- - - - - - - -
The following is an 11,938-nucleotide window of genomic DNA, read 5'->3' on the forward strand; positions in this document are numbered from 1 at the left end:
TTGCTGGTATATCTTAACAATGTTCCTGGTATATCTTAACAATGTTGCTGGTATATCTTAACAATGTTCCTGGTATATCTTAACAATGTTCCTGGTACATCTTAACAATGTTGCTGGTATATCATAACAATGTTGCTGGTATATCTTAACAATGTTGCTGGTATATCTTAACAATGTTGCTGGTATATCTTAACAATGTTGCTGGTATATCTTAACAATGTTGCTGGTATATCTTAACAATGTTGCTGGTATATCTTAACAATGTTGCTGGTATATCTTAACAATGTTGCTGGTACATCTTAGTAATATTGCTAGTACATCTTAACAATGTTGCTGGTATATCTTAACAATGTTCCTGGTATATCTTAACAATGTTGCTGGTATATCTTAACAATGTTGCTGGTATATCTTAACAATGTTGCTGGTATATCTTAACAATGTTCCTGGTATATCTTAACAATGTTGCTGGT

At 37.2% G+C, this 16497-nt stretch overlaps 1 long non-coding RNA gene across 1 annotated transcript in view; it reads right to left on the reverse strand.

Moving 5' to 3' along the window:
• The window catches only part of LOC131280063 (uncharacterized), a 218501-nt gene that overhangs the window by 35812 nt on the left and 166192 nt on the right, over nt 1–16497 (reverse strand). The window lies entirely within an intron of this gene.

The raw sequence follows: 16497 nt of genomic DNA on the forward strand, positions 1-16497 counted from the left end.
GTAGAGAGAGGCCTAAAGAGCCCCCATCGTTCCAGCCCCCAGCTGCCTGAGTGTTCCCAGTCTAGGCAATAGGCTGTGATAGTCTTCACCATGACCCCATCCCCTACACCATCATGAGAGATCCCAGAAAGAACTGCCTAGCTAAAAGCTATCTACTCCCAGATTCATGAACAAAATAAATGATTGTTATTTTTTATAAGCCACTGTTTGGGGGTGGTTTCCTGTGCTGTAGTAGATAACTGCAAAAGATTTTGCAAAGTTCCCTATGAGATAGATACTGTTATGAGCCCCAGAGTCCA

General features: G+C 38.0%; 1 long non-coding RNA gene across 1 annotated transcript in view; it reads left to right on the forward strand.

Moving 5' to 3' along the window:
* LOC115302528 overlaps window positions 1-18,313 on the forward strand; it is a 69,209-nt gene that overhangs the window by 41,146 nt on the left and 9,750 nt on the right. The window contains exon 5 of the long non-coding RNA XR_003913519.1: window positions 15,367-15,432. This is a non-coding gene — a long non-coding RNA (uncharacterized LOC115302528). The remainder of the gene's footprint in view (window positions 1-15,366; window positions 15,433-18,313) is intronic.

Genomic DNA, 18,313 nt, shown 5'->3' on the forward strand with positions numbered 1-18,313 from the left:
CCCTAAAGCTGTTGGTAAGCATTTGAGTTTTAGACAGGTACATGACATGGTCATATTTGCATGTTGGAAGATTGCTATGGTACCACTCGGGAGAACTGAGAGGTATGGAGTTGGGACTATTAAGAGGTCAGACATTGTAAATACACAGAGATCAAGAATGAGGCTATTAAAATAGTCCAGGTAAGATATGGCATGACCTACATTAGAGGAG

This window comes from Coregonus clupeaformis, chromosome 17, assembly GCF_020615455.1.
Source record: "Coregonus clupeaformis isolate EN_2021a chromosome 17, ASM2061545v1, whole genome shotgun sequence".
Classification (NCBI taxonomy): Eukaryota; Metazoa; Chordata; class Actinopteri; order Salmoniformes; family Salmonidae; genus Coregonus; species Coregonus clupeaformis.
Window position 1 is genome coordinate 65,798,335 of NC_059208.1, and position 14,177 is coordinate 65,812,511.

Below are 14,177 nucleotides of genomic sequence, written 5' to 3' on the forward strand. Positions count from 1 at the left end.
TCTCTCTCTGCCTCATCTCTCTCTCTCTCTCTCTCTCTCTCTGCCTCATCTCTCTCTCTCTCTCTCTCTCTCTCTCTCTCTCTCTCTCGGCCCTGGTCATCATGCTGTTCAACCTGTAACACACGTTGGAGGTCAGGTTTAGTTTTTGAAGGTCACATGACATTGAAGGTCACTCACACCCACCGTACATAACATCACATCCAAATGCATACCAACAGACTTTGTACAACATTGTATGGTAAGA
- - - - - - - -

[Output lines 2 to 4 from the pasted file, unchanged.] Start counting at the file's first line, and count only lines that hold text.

TTGCTGGTATATCTTAACAATGTTCCTGGTATATCTTAACAATGTTGCTGGTATATCTTAACAATGTTCCTGGTATATCTTAACAATGTTCCTGGTACATCTTAACAATGTTGCTGGTATATCATAACAATGTTGCTGGTATATCTTAACAATGTTGCTGGTATATCTTAACAATGTTGCTGGTATATCTTAACAATGTTGCTGGTATATCTTAACAATGTTGCTGGTATATCTTAACAATGTTGCTGGTATATCTTAACAATGTTGCTGGTATATCTTAACAATGTTGCTGGTACATCTTAGTAATATTGCTAGTACATCTTAACAATGTTGCTGGTATATCTTAACAATGTTCCTGGTATATCTTAACAATGTTGCTGGTATATCTTAACAATGTTGCTGGTATATCTTAACAATGTTGCTGGTATATCTTAACAATGTTCCTGGTATATCTTAACAATGTTGCTGGT

At 37.2% G+C, this 16497-nt stretch overlaps 1 long non-coding RNA gene across 1 annotated transcript in view; it reads right to left on the reverse strand.

Moving 5' to 3' along the window: